Welcome to the first issue of The Willowherb Review: “Liminality.”
When I sat down to consider the works gathered here, I was struck by their overlaps: the soft borders between their birds, skies, waters, the worlds our writers create on the page.
The authors inhabit a range of places, whether their current homes or past lands they carry with them. The United Kingdom, the United States, Mexico, Germany, Bolivia, New Zealand, and Malaysia are but a few that appear. Ultimately, each of these are works that speak of thresholds. Of hard borders and tidelines, new stages of love and life, and the ways the natural world can shape, soften, and sometimes overtake us.
These are texts that challenge rigidity. In Robyn Yzelman’s text, the difficulty of leaving an abusive relationship is counterbalanced with the gift of birds. In Michael Malay’s piece, elvers transgress hard national borders in a time of political crisis, moving between tenses. For Nina Mingya Powles, waters across many continents flow together. These are just a few of the pieces that led me so pleasantly adrift from our often bleak present. They speak to a time in which borders—whether national, social, or otherwise—have hardened.
This issue also marks the beginning of what I hope will be a regular series: Fieldnotes, a column where those making new tracks in nature for people of colour—whether as naturalists, birders, botanists, or researchers—can reflect on their journeys so far. This issue hears from Mya-Rose Craig, a sixteen-year-old British-Bangladeshi birder and advocate for diversity in naturalist pursuits.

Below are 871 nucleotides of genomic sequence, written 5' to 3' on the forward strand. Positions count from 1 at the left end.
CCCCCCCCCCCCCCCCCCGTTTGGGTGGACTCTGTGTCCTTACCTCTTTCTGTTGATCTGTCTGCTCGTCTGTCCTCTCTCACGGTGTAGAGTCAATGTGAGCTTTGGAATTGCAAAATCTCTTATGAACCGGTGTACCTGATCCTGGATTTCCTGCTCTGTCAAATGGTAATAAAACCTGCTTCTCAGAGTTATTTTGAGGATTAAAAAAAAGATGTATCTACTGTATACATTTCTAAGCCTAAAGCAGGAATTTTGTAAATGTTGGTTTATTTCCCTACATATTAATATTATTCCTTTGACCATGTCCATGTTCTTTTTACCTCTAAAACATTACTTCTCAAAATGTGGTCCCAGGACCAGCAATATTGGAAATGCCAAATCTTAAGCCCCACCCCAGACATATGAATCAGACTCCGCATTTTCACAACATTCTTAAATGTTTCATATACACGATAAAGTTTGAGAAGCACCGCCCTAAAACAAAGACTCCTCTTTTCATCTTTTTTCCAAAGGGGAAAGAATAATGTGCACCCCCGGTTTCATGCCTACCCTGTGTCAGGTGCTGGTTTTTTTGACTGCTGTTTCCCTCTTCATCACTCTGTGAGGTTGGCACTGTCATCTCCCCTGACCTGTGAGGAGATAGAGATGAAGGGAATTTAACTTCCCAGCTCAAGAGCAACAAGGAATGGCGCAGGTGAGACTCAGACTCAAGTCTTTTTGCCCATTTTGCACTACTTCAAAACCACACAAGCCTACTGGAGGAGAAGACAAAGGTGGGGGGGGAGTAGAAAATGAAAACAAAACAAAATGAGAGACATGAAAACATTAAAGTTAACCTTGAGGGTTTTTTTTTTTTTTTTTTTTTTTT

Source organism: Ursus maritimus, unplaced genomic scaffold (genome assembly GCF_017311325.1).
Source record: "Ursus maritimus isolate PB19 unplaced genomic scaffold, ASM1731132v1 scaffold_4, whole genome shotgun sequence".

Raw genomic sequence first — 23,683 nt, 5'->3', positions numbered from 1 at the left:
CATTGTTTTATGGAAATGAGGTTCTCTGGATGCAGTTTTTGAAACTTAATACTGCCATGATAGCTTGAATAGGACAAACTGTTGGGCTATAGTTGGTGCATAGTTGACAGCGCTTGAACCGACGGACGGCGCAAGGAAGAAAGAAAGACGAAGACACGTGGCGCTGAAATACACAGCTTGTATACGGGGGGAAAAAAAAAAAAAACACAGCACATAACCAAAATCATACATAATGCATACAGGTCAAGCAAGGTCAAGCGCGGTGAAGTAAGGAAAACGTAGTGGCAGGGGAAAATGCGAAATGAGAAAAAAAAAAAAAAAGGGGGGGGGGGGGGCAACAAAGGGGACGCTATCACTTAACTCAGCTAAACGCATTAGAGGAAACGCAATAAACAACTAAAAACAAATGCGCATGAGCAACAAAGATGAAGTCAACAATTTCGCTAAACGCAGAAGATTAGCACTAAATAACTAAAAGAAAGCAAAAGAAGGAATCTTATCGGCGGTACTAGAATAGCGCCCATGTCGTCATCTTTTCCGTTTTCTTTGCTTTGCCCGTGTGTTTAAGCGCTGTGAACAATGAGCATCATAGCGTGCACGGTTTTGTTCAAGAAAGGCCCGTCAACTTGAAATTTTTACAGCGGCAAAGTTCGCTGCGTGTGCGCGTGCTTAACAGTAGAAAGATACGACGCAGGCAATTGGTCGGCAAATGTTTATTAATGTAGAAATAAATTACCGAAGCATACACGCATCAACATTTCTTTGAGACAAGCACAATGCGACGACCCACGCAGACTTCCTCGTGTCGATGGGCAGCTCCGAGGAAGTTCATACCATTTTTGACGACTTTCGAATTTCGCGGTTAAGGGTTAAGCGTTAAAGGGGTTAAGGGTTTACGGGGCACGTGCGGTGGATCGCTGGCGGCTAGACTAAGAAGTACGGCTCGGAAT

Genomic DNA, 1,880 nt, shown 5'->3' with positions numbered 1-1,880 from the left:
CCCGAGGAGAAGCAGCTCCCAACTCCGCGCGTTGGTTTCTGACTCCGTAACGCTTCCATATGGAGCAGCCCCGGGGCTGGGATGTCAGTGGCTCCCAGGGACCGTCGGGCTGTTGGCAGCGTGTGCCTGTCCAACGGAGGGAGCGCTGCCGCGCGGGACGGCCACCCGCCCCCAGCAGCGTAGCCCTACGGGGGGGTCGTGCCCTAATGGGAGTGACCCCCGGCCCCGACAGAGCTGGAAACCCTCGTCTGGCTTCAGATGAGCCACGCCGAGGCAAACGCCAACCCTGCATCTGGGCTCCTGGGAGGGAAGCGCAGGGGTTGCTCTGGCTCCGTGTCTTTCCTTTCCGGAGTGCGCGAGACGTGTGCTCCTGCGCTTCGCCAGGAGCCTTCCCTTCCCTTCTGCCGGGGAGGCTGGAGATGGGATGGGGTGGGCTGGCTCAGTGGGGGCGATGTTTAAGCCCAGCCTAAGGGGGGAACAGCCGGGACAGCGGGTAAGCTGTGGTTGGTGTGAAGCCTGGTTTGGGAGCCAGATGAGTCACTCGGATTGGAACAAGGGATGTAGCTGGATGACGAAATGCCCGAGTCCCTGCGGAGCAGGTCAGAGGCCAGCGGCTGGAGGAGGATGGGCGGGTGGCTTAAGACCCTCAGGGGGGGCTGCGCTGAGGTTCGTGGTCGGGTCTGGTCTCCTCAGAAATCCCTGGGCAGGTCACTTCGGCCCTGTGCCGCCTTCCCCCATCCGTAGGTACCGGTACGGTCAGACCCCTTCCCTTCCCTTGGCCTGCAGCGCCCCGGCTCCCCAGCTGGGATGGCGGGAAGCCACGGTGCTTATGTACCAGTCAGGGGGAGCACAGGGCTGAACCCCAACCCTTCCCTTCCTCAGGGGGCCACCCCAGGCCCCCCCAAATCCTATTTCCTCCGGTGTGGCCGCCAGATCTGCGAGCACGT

The support The Willowherb has received in the short months since our Kickstarter has been enormous. This issue wouldn’t have been possible without those who contributed, and for that I’m very grateful. If you haven’t contributed but would like to, you can support us here. Likewise, I owe an enormous debt of gratitude to my two editorial assistants, Dasom Yang and Isabel Galleymore: this would not be the same without you.
The coming year—though it brings some turbulence with it—also marks our next round of submissions, in search of four writers on Epping Forest. Submissions open 1 January, 2019.
Thank you for stopping by. I wish you well as you venture to the shores and horizons in these texts.
Best wishes for the season,
Jessica J. Lee